GearHead: Caramel Combat System

Today I tried to figure out how attacks and other such effects are going to be modeled in GearHead: Caramel. If you’ve ever checked the GH1/GH2 source code, you’ll know that the old GearHead attack routine is a confusing mess of spaghetti that handles everything from beamswords to smoke bombs all in the same place. On the other hand, Dungeon Monkey Eternal has an elegant modular effects system where complex actions can be built up from simple components. Unfortunately, I don’t think the DME system is going to work in GHC without some major modification.

The two big problems that DME doesn’t have to deal with are moving areas of effect and chain reactions. In GearHead, an area of effect attack will sometimes deviate from its intended position. Also, effects often lead to additional effects: a body slam can result in the charging mecha taking damage, a mecha’s engine can explode causing damage to units around it, etc.

Here’s an example of the sort of complexity the GearHead system should be able to deal with: A Harpy launches three blast-radius missiles, each at a different spot, to take out a cluster of enemies. One of the missiles misses and deviates by a few tiles. Another of the missiles is shot down by an enemy’s anti-missile system, exploding several tiles short of its intended destination. One enemy is trapped in the blast radius of two missiles, taking damage from each. It suffers an engine explosion, further damaging its nearby allies.


    • DudeGuyMan on July 27, 2017 at 11:49 pm
    • Reply

    Hey since it sounds like you’re getting down to nitty gritty, I just want to toss in a couple longstanding thoughts I’ve had, even though they don’t relate directly to combat.

    A) Can we be rid of hard-coded distinctions between battroids, gerwalkers, and such? I remember never being able to get the Harpy above like -3 MV or something in GH1 because the torso had an inexplicable “I’m a gerwalker!” curse on it even when stripped completely bare. You were better off just removing whatever parts you liked and slapping them on a Savin torso.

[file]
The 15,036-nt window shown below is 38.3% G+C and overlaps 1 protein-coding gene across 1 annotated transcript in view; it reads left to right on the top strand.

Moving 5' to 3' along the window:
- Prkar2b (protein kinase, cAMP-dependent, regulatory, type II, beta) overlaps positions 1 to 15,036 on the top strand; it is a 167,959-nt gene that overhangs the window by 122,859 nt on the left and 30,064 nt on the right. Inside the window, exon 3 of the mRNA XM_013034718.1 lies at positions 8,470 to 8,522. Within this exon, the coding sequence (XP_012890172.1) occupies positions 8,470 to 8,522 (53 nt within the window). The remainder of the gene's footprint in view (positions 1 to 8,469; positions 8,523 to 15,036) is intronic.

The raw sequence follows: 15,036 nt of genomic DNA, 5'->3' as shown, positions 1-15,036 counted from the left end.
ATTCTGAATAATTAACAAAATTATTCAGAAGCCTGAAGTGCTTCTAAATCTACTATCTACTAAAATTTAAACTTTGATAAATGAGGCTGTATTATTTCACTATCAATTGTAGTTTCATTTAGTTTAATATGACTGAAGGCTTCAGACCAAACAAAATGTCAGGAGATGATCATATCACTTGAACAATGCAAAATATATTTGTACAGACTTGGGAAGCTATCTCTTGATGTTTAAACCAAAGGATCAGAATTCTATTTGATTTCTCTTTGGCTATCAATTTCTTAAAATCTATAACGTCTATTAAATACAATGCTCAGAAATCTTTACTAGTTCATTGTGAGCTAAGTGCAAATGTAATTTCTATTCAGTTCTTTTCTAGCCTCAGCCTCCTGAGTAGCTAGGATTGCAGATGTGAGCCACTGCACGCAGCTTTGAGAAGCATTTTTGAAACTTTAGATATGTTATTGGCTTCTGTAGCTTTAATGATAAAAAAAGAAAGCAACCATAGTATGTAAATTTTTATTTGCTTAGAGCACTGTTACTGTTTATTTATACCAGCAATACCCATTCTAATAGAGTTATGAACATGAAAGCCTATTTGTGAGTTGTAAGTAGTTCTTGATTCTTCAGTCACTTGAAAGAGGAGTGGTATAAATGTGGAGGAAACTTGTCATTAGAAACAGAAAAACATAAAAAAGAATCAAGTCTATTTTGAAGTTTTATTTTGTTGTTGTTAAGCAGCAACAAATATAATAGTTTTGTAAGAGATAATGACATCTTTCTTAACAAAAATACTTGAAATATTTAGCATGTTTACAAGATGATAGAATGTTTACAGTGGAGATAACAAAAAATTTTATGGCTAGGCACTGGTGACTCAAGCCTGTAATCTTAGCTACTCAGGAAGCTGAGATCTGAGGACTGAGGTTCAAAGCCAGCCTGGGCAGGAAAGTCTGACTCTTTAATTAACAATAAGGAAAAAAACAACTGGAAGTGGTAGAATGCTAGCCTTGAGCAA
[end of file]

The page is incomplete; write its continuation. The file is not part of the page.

B) Separate MV ratings for ground movement and flight would make a lot of sense. Wings and maybe other parts could improve aerial MV while reducing ground MV, for example. An agile ground mecha with a ton of arc thrusters randomly jammed into it and no control surfaces probably shouldn’t outmaneuver purpose-built aircraft.

    Anyway, looking forward to whatever you do next. 🙂

    1. Mecha stats will be different in GearHead Caramel. Targeting (TR) is gone entirely; some mecha may get targeting computers that provide a bonus to-hit, but most mecha won’t. Maneuverability will be changed to a positive score and will be determined not just by a mecha’s weight but also by its engine rating. The BuruBuru has a maneuverability rating of 22; the Zerosaiko is expected to have a maneuverability rating around 50.

      Combat will work as follows: The attacker makes an attack roll, the defender makes a defense roll. In order to damage the target, the attack roll + weapon accuracy must be greater than defense roll + maneuverability and the attack roll + weapon penetration must be greater than the defense roll + armor rating. If the attack hits but does not penetrate the armor, the armor still gets damaged.

      There are several effects of this new system. First, different weapons will be more effective against different sorts of mecha. You’ll want to use high accuracy weapons against maneuverable mecha, and high penetration weapons against heavily armored mecha. Second, it will allow armored behemoths to be a valid design choice, since you really only need one of either Maneuverability or Armor to evade attacks.

      The mecha forms will have to be adjusted, certainly. At least there will be no more MV+0 limit anymore,

        • DudeGuyMan on July 31, 2017 at 8:05 pm
        • Reply

        Interesting. I like the idea of big armored heavy-hitters being viable, though if the player is heavily outnumbered as often as in GH1 then I could see that viability being limited at the top end. I used to run Robot Warriors up to the absolute maximum the game would throw at you and whew, the only way to survive was to be able to evade basically 100% of all direct fire and hope the enemy didn’t nukespam you to death before you got a turn to launch your own nukes.

        Oh, random, but can we have an in-game way of changing the names, model numbers, and sprites of mecha? I would get really into mecha engineering to the point where things wouldn’t even remotely resemble whatever designation was attached to the torso, so I would edit the save file to change things, but a menu option would be super nice.

        Anyway I’ve been glad to see you at work on GH again. It’s really a hidden gem. There are plenty of indie games with teams and hype and money involved that don’t have nearly as much going for them.

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